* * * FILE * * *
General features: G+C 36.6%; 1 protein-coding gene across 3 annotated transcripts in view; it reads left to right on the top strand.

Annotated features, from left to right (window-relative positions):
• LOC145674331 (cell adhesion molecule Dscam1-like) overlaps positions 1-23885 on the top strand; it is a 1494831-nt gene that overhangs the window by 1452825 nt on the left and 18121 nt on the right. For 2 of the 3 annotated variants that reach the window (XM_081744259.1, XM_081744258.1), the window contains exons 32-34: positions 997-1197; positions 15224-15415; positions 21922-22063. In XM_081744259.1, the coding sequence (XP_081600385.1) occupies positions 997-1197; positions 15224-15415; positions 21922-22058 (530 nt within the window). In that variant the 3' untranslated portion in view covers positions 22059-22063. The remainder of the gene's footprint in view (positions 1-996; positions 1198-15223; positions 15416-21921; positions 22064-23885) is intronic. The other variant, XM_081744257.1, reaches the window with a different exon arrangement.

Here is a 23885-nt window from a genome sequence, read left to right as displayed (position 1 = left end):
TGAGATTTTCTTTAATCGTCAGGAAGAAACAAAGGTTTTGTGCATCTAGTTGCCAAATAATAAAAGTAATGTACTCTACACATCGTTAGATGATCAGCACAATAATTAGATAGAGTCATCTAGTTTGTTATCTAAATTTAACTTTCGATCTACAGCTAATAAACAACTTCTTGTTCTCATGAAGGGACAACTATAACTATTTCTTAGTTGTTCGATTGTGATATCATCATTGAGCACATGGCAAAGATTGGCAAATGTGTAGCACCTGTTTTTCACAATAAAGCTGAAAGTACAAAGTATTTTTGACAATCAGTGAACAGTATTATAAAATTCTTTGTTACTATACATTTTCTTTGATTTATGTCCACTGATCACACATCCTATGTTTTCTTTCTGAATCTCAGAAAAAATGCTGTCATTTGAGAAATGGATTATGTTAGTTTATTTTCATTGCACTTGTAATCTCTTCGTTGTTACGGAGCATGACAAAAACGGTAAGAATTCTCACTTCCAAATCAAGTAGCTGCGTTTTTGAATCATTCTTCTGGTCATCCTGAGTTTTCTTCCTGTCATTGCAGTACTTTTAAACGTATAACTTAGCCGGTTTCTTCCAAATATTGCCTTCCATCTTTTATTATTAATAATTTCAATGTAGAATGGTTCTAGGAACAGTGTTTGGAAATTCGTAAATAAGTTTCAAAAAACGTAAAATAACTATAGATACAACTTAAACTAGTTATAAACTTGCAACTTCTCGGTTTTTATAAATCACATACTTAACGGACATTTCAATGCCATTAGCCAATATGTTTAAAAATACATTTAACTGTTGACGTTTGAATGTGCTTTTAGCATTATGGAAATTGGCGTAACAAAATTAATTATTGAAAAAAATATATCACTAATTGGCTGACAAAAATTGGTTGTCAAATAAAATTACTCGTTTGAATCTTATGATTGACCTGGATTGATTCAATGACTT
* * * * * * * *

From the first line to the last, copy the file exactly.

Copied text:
General features: G+C 36.6%; 1 protein-coding gene across 3 annotated transcripts in view; it reads left to right on the top strand.

Annotated features, from left to right (window-relative positions):
• LOC145674331 (cell adhesion molecule Dscam1-like) overlaps positions 1-23885 on the top strand; it is a 1494831-nt gene that overhangs the window by 1452825 nt on the left and 18121 nt on the right. For 2 of the 3 annotated variants that reach the window (XM_081744259.1, XM_081744258.1), the window contains exons 32-34: positions 997-1197; positions 15224-15415; positions 21922-22063. In XM_081744259.1, the coding sequence (XP_081600385.1) occupies positions 997-1197; positions 15224-15415; positions 21922-22058 (530 nt within the window). In that variant the 3' untranslated portion in view covers positions 22059-22063. The remainder of the gene's footprint in view (positions 1-996; positions 1198-15223; positions 15416-21921; positions 22064-23885) is intronic. The other variant, XM_081744257.1, reaches the window with a different exon arrangement.

Here is a 23885-nt window from a genome sequence, read left to right as displayed (position 1 = left end):
TGAGATTTTCTTTAATCGTCAGGAAGAAACAAAGGTTTTGTGCATCTAGTTGCCAAATAATAAAAGTAATGTACTCTACACATCGTTAGATGATCAGCACAATAATTAGATAGAGTCATCTAGTTTGTTATCTAAATTTAACTTTCGATCTACAGCTAATAAACAACTTCTTGTTCTCATGAAGGGACAACTATAACTATTTCTTAGTTGTTCGATTGTGATATCATCATTGAGCACATGGCAAAGATTGGCAAATGTGTAGCACCTGTTTTTCACAATAAAGCTGAAAGTACAAAGTATTTTTGACAATCAGTGAACAGTATTATAAAATTCTTTGTTACTATACATTTTCTTTGATTTATGTCCACTGATCACACATCCTATGTTTTCTTTCTGAATCTCAGAAAAAATGCTGTCATTTGAGAAATGGATTATGTTAGTTTATTTTCATTGCACTTGTAATCTCTTCGTTGTTACGGAGCATGACAAAAACGGTAAGAATTCTCACTTCCAAATCAAGTAGCTGCGTTTTTGAATCATTCTTCTGGTCATCCTGAGTTTTCTTCCTGTCATTGCAGTACTTTTAAACGTATAACTTAGCCGGTTTCTTCCAAATATTGCCTTCCATCTTTTATTATTAATAATTTCAATGTAGAATGGTTCTAGGAACAGTGTTTGGAAATTCGTAAATAAGTTTCAAAAAACGTAAAATAACTATAGATACAACTTAAACTAGTTATAAACTTGCAACTTCTCGGTTTTTATAAATCACATACTTAACGGACATTTCAATGCCATTAGCCAATATGTTTAAAAATACATTTAACTGTTGACGTTTGAATGTGCTTTTAGCATTATGGAAATTGGCGTAACAAAATTAATTATTGAAAAAAATATATCACTAATTGGCTGACAAAAATTGGTTGTCAAATAAAATTACTCGTTTGAATCTTATGATTGACCTGGATTGATTCAATGACTT